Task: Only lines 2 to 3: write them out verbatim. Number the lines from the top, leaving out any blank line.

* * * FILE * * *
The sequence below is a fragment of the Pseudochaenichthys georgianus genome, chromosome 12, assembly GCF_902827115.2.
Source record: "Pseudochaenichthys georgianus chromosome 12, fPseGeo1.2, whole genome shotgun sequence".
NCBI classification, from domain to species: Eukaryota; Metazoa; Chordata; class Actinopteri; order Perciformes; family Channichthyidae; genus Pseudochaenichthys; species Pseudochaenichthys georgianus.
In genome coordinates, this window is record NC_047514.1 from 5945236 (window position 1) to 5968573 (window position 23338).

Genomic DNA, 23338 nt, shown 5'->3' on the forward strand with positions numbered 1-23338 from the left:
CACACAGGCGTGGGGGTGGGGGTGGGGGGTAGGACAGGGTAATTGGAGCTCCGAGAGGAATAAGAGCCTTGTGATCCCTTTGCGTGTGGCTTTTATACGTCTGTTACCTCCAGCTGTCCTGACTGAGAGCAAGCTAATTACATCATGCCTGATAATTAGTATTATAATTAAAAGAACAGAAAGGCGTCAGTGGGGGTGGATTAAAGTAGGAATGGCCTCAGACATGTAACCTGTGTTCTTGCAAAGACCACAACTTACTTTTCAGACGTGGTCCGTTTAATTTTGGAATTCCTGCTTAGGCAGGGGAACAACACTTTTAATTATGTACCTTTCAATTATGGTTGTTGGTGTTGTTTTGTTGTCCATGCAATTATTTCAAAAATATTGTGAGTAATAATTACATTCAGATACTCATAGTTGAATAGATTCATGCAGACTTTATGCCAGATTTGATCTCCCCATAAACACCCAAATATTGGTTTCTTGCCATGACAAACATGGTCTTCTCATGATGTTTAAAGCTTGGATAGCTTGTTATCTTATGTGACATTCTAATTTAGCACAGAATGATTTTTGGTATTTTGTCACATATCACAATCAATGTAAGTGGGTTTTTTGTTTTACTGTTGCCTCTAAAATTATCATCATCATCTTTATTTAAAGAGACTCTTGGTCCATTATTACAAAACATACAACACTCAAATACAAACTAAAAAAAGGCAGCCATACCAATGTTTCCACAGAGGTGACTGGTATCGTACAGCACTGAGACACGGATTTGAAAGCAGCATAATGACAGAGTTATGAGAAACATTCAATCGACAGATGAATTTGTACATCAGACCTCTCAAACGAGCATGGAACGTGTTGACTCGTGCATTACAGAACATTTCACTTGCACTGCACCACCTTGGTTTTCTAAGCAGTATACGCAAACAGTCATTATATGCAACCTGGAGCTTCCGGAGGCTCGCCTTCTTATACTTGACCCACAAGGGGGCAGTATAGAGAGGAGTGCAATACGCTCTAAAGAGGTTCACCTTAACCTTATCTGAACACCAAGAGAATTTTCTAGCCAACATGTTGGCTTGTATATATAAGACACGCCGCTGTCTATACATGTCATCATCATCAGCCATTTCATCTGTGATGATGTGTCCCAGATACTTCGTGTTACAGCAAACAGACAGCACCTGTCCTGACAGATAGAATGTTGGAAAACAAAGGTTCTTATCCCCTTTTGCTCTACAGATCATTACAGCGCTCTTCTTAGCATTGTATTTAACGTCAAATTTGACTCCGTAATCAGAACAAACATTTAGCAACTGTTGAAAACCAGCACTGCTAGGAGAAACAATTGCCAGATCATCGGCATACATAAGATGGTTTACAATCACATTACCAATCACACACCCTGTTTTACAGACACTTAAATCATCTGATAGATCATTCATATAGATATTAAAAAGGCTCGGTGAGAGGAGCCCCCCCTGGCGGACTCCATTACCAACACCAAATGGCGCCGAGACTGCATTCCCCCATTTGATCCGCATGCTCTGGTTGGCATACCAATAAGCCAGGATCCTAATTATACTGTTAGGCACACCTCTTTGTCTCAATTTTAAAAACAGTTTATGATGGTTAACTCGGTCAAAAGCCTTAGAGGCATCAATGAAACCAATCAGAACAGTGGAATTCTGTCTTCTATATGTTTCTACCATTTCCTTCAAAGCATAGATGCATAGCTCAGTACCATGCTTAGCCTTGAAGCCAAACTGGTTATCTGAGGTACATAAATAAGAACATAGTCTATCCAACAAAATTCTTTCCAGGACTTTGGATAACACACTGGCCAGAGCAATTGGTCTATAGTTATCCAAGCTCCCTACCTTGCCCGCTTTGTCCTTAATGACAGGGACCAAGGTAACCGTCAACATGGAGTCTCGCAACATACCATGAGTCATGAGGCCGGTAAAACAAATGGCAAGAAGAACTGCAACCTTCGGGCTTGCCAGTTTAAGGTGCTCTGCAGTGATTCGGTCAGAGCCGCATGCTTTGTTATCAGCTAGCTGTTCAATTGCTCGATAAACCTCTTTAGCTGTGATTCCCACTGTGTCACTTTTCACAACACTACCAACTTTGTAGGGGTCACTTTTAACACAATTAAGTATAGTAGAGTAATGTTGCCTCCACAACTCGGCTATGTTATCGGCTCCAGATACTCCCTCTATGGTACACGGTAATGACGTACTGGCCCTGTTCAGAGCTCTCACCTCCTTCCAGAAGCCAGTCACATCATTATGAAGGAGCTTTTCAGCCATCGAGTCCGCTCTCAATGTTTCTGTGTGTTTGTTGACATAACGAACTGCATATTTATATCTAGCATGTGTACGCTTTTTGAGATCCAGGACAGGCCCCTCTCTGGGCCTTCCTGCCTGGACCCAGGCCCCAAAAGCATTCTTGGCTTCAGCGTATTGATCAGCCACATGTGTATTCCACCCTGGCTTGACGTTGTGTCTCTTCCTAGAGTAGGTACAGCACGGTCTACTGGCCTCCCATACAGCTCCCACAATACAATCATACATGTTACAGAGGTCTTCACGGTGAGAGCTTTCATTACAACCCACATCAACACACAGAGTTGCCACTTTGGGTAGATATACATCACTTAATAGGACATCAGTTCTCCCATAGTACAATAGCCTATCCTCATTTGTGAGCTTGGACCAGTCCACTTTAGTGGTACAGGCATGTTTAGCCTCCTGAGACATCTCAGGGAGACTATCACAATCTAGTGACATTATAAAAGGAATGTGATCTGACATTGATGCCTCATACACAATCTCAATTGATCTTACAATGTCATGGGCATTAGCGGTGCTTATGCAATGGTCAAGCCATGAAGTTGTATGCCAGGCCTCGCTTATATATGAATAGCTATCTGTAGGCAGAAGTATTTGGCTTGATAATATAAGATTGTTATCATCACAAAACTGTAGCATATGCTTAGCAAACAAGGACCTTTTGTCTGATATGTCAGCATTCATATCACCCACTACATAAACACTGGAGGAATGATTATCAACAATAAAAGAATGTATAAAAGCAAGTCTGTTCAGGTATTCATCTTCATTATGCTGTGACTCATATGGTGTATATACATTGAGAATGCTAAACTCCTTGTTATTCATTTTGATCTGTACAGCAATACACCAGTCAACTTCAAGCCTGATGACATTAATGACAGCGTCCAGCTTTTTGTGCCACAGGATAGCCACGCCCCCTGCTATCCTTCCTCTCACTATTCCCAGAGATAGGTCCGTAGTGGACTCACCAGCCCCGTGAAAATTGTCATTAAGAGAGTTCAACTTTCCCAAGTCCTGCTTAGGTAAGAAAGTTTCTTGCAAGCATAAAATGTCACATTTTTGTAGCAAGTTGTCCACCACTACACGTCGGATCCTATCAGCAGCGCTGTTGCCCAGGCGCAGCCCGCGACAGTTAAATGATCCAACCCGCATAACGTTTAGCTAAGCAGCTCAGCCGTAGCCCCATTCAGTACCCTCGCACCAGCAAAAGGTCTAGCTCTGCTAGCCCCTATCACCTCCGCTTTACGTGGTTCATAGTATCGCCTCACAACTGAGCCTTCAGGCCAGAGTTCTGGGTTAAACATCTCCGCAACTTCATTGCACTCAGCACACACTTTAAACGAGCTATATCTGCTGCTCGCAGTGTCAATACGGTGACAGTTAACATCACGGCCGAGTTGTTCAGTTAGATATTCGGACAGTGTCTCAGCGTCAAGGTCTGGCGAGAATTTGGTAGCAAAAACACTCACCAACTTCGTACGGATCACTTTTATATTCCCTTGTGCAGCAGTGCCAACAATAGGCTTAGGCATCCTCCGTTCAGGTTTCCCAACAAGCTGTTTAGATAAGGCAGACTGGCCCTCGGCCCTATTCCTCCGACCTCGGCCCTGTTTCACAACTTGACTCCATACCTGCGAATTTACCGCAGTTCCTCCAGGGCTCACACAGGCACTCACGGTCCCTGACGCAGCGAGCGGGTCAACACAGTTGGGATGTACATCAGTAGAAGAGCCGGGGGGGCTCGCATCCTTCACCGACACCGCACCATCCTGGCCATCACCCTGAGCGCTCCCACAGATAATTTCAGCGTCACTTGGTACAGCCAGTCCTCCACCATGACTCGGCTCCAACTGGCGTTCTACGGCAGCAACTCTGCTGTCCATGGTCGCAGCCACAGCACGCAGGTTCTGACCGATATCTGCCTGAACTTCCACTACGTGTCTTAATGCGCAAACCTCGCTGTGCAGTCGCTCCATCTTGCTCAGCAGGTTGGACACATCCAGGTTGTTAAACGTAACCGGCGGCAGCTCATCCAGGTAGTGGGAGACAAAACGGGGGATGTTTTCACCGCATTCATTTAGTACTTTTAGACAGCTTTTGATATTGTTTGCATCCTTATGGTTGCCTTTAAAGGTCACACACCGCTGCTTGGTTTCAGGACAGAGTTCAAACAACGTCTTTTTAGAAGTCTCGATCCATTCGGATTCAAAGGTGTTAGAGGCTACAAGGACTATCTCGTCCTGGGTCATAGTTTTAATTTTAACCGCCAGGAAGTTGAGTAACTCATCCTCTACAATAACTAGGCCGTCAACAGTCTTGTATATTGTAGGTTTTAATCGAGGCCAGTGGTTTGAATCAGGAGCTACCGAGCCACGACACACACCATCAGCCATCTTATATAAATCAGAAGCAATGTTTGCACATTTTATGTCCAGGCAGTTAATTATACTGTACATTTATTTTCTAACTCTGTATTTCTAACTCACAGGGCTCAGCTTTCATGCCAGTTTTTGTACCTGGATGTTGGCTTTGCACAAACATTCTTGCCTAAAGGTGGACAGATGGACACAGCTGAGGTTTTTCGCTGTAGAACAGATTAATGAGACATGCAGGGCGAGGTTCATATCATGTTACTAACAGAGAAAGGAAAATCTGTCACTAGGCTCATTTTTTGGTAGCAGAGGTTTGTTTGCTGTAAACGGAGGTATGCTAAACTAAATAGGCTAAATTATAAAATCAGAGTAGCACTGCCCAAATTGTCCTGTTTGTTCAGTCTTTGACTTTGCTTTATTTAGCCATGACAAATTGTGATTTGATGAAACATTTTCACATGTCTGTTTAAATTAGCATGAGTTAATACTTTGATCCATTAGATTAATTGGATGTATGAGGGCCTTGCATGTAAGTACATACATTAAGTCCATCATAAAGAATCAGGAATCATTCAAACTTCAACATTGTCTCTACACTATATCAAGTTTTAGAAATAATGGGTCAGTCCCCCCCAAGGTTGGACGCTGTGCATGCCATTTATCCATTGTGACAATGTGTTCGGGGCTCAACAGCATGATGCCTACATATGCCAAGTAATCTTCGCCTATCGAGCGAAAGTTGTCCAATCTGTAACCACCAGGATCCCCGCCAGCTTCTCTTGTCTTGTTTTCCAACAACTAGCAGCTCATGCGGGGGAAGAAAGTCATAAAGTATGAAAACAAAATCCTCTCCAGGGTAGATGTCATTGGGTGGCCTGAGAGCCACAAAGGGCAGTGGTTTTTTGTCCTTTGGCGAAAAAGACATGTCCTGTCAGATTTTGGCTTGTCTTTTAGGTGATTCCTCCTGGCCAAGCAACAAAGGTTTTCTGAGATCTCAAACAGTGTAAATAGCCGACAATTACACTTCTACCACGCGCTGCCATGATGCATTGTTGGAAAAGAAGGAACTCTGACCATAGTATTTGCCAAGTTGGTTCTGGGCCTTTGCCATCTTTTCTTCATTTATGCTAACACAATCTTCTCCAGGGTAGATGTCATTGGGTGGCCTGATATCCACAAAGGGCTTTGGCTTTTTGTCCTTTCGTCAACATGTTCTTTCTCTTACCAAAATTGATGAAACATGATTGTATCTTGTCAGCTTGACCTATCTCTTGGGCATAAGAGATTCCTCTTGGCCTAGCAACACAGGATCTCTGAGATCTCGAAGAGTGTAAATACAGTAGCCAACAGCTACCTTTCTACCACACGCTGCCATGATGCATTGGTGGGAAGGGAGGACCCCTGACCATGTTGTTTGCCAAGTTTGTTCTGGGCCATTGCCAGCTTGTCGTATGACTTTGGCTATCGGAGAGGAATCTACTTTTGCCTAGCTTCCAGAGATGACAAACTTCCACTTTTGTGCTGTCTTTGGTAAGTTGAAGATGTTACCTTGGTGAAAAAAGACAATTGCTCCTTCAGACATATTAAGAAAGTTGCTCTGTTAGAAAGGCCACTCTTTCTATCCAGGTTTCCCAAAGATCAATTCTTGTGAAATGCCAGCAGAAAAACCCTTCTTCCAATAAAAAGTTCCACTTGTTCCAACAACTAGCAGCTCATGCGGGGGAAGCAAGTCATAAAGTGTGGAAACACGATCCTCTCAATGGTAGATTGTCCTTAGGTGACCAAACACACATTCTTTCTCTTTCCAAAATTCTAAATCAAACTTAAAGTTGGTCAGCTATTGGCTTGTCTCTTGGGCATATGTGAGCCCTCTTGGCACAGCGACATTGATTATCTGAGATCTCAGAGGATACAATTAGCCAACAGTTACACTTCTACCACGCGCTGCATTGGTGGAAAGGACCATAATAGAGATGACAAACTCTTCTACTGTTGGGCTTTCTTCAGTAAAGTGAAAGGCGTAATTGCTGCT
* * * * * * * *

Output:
Source record: "Pseudochaenichthys georgianus chromosome 12, fPseGeo1.2, whole genome shotgun sequence".
NCBI classification, from domain to species: Eukaryota; Metazoa; Chordata; class Actinopteri; order Perciformes; family Channichthyidae; genus Pseudochaenichthys; species Pseudochaenichthys georgianus.